Please use this identifier to cite or link to this item: http://hdl.handle.net/10267/15458
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dc.contributor.authorWatkin, Rychetta-
dc.date.accessioned2013-02-13T17:48:50Z-
dc.date.available2013-02-13T17:48:50Z-
dc.date.issued2010-08-25-
dc.identifier.urihttp://hdl.handle.net/10267/15458-
dc.descriptionThis syllabus was submitted to the Office of Academic Affairs by the course instructor. Uploaded by Archives RSA Josephine Hill.en_US
dc.description.abstractWe are defined by stories. Stories contain and communicate the narratives we construct to explain our lived experiences, our natural surroundings and our moral universe. Thus, stories have a profound impact on our values, shaping the decisions we make about our selves and our world and exerting a powerful impact on our reality. The patterns and rhythms of stories are reflected everywhere, in our history, media, politics, economics and laws. Yet, though they appear in many guises, stories are fundamentally a creative exercise borne of the need to persuade, extort and command, or romance, entertain and console. Since a semester is insufficient to fully introduce you to the entire body of African American literature, our class will focus on readings that illustrate the dialectical relationship between the vernacular and written traditions in African American literature. Beginning with the spirituals and folktales, we will trace the emergence of the written tradition to consider how it plays on, adapts and responds to the vernacular. Along the way, we will also note how the written narrative develops from the colonial and antebellum period, through the New Negro and Black Arts Movements to the present day. As part of our investigation, we will also be mindful of how both vernacular and written texts respond to specific social, cultural and historical contexts through the history of blacks in American. Along the way, we will consider questions like: What is a story? A narrative? What makes a story “black”? How are stories told, retold, communicated and remembered? How does the process of creating narrative reinforce or critique the prevailing values or practices of a society? How do audience, occasion and even law shape narrative? How are our personal stories shaped by the macro stories of states and institutions in our society, and vice versa? As this is a writing intensive course, we will also discuss the practice and process of planning, composing, drafting and revising papers about literature. We will practice adapting the elements of fiction to the analysis and discussion of texts from the African American literary tradition, as well as using and critiquing sources useful for writing about literature in general and African American literature in particular. By the end of the course, my hope is that you will have developed an appreciation for the African American literary tradition, developed greater facility with the tools of literary analysis and received valuable practice thinking and writing critically about literature.en_US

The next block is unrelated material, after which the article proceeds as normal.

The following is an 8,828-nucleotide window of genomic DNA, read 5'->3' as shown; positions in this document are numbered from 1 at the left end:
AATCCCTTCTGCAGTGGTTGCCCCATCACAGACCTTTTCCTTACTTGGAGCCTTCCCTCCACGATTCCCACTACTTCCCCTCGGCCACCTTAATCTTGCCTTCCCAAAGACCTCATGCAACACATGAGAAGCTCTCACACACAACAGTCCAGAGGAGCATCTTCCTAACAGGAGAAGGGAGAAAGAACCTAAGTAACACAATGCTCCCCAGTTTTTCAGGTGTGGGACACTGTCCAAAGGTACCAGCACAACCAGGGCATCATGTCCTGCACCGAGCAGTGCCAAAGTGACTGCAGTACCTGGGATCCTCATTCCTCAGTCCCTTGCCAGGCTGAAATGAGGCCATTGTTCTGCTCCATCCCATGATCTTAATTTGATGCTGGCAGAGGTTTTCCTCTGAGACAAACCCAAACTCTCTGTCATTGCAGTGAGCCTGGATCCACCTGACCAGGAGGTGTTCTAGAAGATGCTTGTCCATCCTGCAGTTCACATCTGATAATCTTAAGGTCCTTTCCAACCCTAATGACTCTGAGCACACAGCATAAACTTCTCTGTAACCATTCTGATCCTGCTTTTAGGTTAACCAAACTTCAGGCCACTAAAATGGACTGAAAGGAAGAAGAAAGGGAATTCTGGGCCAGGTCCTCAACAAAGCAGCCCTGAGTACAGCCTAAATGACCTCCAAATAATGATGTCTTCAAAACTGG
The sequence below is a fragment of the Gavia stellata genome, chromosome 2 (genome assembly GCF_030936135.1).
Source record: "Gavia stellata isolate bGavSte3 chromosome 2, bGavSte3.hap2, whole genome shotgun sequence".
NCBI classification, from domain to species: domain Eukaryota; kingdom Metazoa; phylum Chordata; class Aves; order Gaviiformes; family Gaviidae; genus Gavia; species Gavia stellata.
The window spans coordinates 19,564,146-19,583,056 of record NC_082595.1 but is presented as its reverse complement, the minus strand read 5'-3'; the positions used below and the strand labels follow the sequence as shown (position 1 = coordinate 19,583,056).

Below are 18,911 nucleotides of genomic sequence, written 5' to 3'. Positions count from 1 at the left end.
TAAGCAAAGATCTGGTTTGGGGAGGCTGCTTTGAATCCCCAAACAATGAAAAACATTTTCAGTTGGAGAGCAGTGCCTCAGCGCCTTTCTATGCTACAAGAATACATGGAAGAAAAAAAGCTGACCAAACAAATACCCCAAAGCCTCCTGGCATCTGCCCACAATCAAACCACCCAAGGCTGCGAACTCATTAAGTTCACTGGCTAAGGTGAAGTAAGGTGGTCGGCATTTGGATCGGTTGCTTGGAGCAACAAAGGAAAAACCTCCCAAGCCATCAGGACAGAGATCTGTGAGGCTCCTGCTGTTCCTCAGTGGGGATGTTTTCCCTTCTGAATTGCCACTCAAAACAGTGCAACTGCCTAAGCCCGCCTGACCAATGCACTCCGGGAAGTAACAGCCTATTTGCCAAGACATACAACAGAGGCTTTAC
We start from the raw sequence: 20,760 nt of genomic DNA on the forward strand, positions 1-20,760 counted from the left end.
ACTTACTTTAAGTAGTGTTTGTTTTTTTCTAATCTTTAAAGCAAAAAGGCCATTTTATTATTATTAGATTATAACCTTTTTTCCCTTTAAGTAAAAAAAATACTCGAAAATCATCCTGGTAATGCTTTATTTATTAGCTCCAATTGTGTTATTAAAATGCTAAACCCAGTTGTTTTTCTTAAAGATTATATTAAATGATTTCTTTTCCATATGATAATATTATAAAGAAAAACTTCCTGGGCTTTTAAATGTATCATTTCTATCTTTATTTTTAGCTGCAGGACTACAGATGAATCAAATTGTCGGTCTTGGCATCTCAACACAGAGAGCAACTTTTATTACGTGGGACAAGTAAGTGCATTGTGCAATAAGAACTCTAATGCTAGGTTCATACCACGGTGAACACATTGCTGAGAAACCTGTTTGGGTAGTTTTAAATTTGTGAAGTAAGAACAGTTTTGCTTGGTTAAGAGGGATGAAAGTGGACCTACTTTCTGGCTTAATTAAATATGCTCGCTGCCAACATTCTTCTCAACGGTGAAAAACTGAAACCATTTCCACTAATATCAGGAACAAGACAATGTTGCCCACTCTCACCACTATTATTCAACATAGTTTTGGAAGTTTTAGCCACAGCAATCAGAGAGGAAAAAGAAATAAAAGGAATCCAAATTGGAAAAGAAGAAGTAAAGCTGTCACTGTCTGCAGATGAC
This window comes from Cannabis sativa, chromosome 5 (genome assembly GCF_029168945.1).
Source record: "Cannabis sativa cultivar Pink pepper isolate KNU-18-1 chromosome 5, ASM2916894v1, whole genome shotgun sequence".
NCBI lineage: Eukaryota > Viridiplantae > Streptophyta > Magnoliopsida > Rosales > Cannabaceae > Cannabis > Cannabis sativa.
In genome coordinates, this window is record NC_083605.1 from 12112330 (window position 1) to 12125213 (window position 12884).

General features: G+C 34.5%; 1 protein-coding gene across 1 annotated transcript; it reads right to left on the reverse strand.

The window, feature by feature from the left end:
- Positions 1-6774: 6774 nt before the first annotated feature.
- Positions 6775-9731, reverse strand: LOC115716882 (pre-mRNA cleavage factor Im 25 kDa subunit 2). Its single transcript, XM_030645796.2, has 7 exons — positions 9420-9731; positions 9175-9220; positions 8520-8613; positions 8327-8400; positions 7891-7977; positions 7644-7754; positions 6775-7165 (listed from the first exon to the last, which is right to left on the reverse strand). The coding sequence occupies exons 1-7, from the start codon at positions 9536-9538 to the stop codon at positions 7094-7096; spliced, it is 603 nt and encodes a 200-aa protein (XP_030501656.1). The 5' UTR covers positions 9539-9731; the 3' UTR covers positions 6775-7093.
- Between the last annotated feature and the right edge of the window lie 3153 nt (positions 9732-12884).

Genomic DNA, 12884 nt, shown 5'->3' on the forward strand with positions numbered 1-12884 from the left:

dc.language.isoen_USen_US
dc.publisherMemphis, Tenn. : Rhodes Collegeen_US
dc.relation.ispartofseriesSyllabi CRN;11097-
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dc.subjectEnglish, Department ofen_US
dc.subjectSyllabusen_US
dc.subjectTexten_US
dc.subjectCurriculumen_US
dc.subject2010 Fallen_US
dc.titleENGL 265-03, Introduction to African American Literature, Fall 2010en_US
dc.typeSyllabusen_US
Appears in Collections:Course Syllabi

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